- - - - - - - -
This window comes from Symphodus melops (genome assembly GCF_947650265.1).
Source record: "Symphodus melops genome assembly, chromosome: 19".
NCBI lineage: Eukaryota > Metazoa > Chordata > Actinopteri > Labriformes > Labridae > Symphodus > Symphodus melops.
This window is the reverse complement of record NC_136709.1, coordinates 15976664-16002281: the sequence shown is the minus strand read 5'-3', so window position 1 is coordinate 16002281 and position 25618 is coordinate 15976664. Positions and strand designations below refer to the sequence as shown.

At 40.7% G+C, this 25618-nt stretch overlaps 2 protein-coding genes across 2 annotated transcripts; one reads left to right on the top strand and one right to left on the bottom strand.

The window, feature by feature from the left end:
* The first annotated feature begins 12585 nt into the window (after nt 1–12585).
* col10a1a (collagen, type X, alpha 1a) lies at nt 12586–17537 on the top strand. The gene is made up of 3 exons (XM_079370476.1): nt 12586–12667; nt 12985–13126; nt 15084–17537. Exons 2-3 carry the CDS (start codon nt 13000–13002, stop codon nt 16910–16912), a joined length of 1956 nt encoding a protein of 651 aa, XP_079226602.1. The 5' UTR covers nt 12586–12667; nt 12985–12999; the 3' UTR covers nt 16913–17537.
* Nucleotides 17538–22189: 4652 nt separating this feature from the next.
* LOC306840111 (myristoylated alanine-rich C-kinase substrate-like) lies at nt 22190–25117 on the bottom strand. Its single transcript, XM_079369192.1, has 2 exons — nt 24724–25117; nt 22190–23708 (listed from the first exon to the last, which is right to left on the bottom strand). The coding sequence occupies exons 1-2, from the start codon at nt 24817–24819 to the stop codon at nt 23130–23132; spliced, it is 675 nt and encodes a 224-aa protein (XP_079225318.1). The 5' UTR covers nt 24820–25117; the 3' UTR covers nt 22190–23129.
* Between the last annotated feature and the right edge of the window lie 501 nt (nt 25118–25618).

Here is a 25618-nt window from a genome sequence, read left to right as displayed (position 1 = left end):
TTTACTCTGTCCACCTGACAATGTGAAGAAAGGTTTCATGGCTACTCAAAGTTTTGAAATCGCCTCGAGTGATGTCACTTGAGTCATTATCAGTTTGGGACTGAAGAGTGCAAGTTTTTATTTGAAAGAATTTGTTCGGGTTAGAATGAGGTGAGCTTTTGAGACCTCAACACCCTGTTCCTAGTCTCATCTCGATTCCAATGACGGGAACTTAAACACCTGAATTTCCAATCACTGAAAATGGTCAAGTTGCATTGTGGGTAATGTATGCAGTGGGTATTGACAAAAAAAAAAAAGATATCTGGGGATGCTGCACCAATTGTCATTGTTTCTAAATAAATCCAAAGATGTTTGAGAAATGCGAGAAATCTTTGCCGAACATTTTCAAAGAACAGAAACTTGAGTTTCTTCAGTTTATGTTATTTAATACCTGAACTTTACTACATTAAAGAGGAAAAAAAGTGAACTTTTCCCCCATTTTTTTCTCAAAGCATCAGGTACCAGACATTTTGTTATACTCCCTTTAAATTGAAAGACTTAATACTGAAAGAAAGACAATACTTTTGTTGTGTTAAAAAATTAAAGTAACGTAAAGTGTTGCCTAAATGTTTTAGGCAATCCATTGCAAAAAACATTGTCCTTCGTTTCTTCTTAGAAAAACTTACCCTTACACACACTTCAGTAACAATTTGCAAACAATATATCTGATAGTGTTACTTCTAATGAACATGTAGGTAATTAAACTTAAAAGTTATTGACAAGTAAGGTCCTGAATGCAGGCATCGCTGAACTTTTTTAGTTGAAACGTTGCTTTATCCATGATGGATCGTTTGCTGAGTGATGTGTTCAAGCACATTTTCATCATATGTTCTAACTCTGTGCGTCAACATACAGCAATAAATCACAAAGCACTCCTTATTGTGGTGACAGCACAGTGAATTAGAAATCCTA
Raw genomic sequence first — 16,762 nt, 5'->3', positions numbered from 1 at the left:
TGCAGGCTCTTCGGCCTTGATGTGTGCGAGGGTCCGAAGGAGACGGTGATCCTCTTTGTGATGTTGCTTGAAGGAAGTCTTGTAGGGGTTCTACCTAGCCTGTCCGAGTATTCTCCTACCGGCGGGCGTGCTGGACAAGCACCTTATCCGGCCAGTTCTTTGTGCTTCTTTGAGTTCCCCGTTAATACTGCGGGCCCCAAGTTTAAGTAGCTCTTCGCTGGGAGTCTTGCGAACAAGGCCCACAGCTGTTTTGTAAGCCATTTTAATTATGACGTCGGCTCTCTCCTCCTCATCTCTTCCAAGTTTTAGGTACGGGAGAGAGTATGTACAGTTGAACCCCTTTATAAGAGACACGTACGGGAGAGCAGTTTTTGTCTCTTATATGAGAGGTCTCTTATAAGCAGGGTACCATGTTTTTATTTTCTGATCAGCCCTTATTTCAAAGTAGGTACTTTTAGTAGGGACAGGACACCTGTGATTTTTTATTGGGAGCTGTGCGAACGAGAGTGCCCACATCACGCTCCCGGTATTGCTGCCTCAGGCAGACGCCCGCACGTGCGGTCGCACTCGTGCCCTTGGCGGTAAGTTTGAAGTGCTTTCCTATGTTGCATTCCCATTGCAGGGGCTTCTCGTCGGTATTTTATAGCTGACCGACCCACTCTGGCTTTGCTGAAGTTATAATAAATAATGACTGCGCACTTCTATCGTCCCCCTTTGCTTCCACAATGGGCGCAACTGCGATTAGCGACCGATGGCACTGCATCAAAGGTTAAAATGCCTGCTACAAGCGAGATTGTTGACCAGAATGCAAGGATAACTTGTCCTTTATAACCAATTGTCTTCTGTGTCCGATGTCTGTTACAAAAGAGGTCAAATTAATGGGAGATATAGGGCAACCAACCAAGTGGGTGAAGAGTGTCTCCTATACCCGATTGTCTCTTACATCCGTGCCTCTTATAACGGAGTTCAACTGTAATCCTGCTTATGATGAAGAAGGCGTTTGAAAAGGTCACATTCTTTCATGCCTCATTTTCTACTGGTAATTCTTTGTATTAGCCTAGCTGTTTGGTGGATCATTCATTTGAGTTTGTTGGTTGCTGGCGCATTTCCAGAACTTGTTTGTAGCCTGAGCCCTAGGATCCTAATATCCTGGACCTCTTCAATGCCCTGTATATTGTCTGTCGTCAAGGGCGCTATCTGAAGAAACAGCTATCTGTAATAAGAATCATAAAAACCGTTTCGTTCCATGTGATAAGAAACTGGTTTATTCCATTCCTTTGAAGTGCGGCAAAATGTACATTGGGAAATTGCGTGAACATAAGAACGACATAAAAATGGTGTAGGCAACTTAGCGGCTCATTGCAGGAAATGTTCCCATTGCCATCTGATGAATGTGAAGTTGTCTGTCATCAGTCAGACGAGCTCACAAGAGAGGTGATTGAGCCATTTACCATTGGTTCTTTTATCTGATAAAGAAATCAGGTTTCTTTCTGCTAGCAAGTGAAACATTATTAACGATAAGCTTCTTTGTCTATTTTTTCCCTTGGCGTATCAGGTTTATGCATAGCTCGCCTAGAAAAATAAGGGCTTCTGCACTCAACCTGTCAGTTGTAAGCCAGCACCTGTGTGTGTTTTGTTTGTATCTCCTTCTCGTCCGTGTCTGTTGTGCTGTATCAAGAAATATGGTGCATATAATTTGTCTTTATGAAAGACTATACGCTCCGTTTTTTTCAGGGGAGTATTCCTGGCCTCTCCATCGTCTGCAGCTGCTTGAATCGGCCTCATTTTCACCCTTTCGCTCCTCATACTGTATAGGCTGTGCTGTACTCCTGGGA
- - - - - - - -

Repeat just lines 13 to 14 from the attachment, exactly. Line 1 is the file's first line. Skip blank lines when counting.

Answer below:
TTTACTCTGTCCACCTGACAATGTGAAGAAAGGTTTCATGGCTACTCAAAGTTTTGAAATCGCCTCGAGTGATGTCACTTGAGTCATTATCAGTTTGGGACTGAAGAGTGCAAGTTTTTATTTGAAAGAATTTGTTCGGGTTAGAATGAGGTGAGCTTTTGAGACCTCAACACCCTGTTCCTAGTCTCATCTCGATTCCAATGACGGGAACTTAAACACCTGAATTTCCAATCACTGAAAATGGTCAAGTTGCATTGTGGGTAATGTATGCAGTGGGTATTGACAAAAAAAAAAAAGATATCTGGGGATGCTGCACCAATTGTCATTGTTTCTAAATAAATCCAAAGATGTTTGAGAAATGCGAGAAATCTTTGCCGAACATTTTCAAAGAACAGAAACTTGAGTTTCTTCAGTTTATGTTATTTAATACCTGAACTTTACTACATTAAAGAGGAAAAAAAGTGAACTTTTCCCCCATTTTTTTCTCAAAGCATCAGGTACCAGACATTTTGTTATACTCCCTTTAAATTGAAAGACTTAATACTGAAAGAAAGACAATACTTTTGTTGTGTTAAAAAATTAAAGTAACGTAAAGTGTTGCCTAAATGTTTTAGGCAATCCATTGCAAAAAACATTGTCCTTCGTTTCTTCTTAGAAAAACTTACCCTTACACACACTTCAGTAACAATTTGCAAACAATATATCTGATAGTGTTACTTCTAATGAACATGTAGGTAATTAAACTTAAAAGTTATTGACAAGTAAGGTCCTGAATGCAGGCATCGCTGAACTTTTTTAGTTGAAACGTTGCTTTATCCATGATGGATCGTTTGCTGAGTGATGTGTTCAAGCACATTTTCATCATATGTTCTAACTCTGTGCGTCAACATACAGCAATAAATCACAAAGCACTCCTTATTGTGGTGACAGCACAGTGAATTAGAAATCCTA
Raw genomic sequence first — 16,762 nt, 5'->3', positions numbered from 1 at the left: